Open for hurricanes: Mosques in the South got the best public relations coverage

Open for hurricanes: Mosques in the South got the best public relations coverage

I’m writing this from Alabama, just after having attended the Religion News Association’s annual confab in Nashville. While visiting friends near Huntsville, I learned that hotels and motels on every nearby interstate are booked out with Florida refugees.

Those who can’t find lodging are bunking up with friends or in churches

Also in mosques. Unlike church sanctuaries, which are filled with pews, mosques have wide open large carpeted spaces for worship that can easily be transformed into places where people can camp out. (Of course churches and synagogues have community or parish halls that can accommodate people but mosques can offer the actual worship space.)

The website has especially concentrated on mosques, such as this feature about an Orlando mosque offering shelter from Irma and this piece about Houston mosques offering shelter from Harvey.

The Tampa Bay Times managed to insert a bit of religion into this account

TAMPA — For now it's their hurricane shelter, but Muslim rules about removing your shoes are still being observed at a makeshift shelter set up at the Islamic Society of Tampa Bay mosque.
More than 500 people are planning to hunker down at the makeshift shelter set up at the mosque's multicultural center, which is now full. Most are Muslim, but the shelter was open to all people and is providing refuge for at least 50 non-Muslims, said Aida Mackic, a shelter organizer who is also the interfaith and youth program director with Council on American-Islamic Relations
Three large conference rooms are being used as the main sleeping quarters. One is for men, one for women, and there is a common area for families who want to remain together.

It's the first time, the Tampa paper said, that the newly built mosque has been used as a hurricane shelter. The Washington Post ran a piece about mosques in Atlanta as did the Atlanta Journal-Constitution. WGCL, the CBS affiliate in Atlanta, also ran a list of available mosques.

Were mosques getting better PR than other houses of worship?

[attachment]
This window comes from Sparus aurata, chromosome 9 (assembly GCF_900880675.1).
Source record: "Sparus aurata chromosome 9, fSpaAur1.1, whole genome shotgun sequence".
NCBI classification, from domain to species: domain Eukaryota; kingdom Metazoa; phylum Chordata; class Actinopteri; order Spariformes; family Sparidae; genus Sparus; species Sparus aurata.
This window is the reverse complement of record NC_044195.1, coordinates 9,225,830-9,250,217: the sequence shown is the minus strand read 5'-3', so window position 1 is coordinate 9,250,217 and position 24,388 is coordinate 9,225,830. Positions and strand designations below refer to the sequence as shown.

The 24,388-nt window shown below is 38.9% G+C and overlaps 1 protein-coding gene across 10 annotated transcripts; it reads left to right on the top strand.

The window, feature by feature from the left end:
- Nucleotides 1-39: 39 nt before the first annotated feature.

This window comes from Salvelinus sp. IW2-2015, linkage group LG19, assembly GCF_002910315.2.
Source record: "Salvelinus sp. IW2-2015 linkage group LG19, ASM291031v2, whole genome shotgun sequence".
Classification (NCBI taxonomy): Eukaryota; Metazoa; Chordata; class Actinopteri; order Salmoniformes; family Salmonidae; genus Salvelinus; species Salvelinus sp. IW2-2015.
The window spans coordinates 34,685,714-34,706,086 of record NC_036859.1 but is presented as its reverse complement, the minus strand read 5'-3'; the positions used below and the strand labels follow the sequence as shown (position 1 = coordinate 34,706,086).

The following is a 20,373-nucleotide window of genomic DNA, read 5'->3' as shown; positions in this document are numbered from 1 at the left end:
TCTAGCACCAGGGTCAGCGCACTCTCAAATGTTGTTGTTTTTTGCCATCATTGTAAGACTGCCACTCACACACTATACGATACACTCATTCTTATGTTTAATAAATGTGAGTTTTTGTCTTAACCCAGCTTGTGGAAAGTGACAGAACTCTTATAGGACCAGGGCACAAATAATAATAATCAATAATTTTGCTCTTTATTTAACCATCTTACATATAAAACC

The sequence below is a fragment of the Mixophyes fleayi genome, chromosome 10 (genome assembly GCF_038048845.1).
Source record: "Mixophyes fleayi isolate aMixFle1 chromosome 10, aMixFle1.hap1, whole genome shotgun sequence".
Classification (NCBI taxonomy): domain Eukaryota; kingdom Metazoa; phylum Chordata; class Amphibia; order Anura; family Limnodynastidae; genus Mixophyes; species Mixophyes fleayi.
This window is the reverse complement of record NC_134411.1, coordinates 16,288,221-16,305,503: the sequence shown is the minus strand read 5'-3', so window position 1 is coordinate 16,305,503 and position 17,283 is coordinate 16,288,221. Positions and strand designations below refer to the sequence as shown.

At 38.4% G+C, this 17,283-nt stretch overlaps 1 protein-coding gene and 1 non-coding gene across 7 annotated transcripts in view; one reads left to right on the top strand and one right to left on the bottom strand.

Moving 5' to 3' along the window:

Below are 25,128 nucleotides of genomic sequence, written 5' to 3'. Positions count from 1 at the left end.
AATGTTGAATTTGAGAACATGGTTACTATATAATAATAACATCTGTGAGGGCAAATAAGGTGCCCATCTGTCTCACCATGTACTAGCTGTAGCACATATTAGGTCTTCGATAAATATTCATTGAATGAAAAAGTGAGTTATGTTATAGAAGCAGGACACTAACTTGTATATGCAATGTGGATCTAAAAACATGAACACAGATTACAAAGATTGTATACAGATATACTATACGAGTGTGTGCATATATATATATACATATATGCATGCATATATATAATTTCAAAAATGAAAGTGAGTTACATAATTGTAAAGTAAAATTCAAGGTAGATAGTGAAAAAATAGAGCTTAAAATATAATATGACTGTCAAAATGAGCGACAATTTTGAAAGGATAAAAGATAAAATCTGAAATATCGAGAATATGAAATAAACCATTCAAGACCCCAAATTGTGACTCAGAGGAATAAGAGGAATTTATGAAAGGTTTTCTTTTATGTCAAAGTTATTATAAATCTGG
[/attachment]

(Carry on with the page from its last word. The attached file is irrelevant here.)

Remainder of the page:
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No actual news? No problem as elite paper puts Bible Belt city under Islamophobia microscope

No actual news? No problem as elite paper puts Bible Belt city under Islamophobia microscope

What do the kind people of Murfreesboro, Tenn., a city of 126,000 about 30 miles southeast of Nashville, think about Muslims?

It's complicated.

Read all 1,800-plus words of today's Washington Post takeout on the "midsize college town" (aka the sixth-largest city in Tennessee), and the difficulty in making broad generalizations about the community's attitudes and opinions becomes clear.

However, nuance apparently does not buy exclusive real estate (read: Page 1) in the dead-tree edition of one of America's elite newspapers.

What does? Try the possibility of Islamophobia and intolerance in the "buckle on the Bible Belt." That'll get a story on the front page, even without a timely news peg (unless you consider events that happened five years ago timely).

Thus, below a headline about Muslims in a Tennessee town "holding their breath," this is the Page 1 lede where the Post acknowledges (sort of) that there's no actual news here. But now that Donald Trump has been elected president, who knows what might happen, so there must be a story here, right?:

MURFREESBORO, Tenn. — It was here, in this midsize college town in the dead center of Tennessee, that a right-wing effort to ban Islamic law found one of its first sponsors. Here, too, a congressman co-sponsored a plan to “defund Muslim ‘refugees’ ” and local residents sued to block construction of the only mosque, a fight that ended at the Supreme Court.